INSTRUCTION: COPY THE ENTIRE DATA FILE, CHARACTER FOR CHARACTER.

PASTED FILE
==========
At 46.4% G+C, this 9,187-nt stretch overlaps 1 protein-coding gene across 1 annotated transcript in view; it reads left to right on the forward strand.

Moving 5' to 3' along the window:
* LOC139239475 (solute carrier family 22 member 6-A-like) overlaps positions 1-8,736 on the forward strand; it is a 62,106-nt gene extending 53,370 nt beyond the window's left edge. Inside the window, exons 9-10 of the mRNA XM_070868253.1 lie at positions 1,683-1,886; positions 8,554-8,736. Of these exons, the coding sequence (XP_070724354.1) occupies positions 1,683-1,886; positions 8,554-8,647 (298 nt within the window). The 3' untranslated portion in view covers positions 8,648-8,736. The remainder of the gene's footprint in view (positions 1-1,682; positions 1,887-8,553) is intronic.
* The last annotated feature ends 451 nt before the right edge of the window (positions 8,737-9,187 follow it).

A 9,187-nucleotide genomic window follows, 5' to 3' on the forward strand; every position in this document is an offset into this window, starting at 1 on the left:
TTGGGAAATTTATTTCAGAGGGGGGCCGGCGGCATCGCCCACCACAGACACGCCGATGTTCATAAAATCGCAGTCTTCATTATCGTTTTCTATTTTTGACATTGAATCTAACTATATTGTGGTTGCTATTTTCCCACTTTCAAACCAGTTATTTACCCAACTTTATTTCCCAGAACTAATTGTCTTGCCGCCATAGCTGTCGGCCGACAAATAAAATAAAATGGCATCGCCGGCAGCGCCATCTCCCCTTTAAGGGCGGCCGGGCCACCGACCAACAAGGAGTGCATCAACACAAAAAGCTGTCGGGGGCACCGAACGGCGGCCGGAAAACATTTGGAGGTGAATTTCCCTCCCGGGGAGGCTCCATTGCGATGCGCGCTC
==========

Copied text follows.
At 46.4% G+C, this 9,187-nt stretch overlaps 1 protein-coding gene across 1 annotated transcript in view; it reads left to right on the forward strand.

Moving 5' to 3' along the window:
* LOC139239475 (solute carrier family 22 member 6-A-like) overlaps positions 1-8,736 on the forward strand; it is a 62,106-nt gene extending 53,370 nt beyond the window's left edge. Inside the window, exons 9-10 of the mRNA XM_070868253.1 lie at positions 1,683-1,886; positions 8,554-8,736. Of these exons, the coding sequence (XP_070724354.1) occupies positions 1,683-1,886; positions 8,554-8,647 (298 nt within the window). The 3' untranslated portion in view covers positions 8,648-8,736. The remainder of the gene's footprint in view (positions 1-1,682; positions 1,887-8,553) is intronic.
* The last annotated feature ends 451 nt before the right edge of the window (positions 8,737-9,187 follow it).

A 9,187-nucleotide genomic window follows, 5' to 3' on the forward strand; every position in this document is an offset into this window, starting at 1 on the left:
TTGGGAAATTTATTTCAGAGGGGGGCCGGCGGCATCGCCCACCACAGACACGCCGATGTTCATAAAATCGCAGTCTTCATTATCGTTTTCTATTTTTGACATTGAATCTAACTATATTGTGGTTGCTATTTTCCCACTTTCAAACCAGTTATTTACCCAACTTTATTTCCCAGAACTAATTGTCTTGCCGCCATAGCTGTCGGCCGACAAATAAAATAAAATGGCATCGCCGGCAGCGCCATCTCCCCTTTAAGGGCGGCCGGGCCACCGACCAACAAGGAGTGCATCAACACAAAAAGCTGTCGGGGGCACCGAACGGCGGCCGGAAAACATTTGGAGGTGAATTTCCCTCCCGGGGAGGCTCCATTGCGATGCGCGCTC